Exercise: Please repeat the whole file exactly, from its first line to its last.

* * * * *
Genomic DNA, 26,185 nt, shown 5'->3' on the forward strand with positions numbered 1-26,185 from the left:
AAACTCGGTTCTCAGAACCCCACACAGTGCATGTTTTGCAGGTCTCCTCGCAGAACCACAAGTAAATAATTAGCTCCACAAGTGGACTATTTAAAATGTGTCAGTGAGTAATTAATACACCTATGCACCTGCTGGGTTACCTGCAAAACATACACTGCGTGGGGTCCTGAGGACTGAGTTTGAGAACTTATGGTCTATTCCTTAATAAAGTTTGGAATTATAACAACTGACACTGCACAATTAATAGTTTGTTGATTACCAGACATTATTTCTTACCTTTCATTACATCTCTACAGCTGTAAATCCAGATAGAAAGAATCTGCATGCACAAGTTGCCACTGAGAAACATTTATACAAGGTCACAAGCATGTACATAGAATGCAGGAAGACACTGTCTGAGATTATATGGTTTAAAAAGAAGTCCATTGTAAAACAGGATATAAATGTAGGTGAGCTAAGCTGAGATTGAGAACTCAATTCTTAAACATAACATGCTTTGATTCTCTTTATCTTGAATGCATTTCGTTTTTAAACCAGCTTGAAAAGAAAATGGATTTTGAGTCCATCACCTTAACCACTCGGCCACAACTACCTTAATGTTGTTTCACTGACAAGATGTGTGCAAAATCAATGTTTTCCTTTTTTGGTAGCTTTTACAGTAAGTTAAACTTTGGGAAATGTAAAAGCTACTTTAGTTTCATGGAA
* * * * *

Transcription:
Genomic DNA, 26,185 nt, shown 5'->3' on the forward strand with positions numbered 1-26,185 from the left:
AAACTCGGTTCTCAGAACCCCACACAGTGCATGTTTTGCAGGTCTCCTCGCAGAACCACAAGTAAATAATTAGCTCCACAAGTGGACTATTTAAAATGTGTCAGTGAGTAATTAATACACCTATGCACCTGCTGGGTTACCTGCAAAACATACACTGCGTGGGGTCCTGAGGACTGAGTTTGAGAACTTATGGTCTATTCCTTAATAAAGTTTGGAATTATAACAACTGACACTGCACAATTAATAGTTTGTTGATTACCAGACATTATTTCTTACCTTTCATTACATCTCTACAGCTGTAAATCCAGATAGAAAGAATCTGCATGCACAAGTTGCCACTGAGAAACATTTATACAAGGTCACAAGCATGTACATAGAATGCAGGAAGACACTGTCTGAGATTATATGGTTTAAAAAGAAGTCCATTGTAAAACAGGATATAAATGTAGGTGAGCTAAGCTGAGATTGAGAACTCAATTCTTAAACATAACATGCTTTGATTCTCTTTATCTTGAATGCATTTCGTTTTTAAACCAGCTTGAAAAGAAAATGGATTTTGAGTCCATCACCTTAACCACTCGGCCACAACTACCTTAATGTTGTTTCACTGACAAGATGTGTGCAAAATCAATGTTTTCCTTTTTTGGTAGCTTTTACAGTAAGTTAAACTTTGGGAAATGTAAAAGCTACTTTAGTTTCATGGAA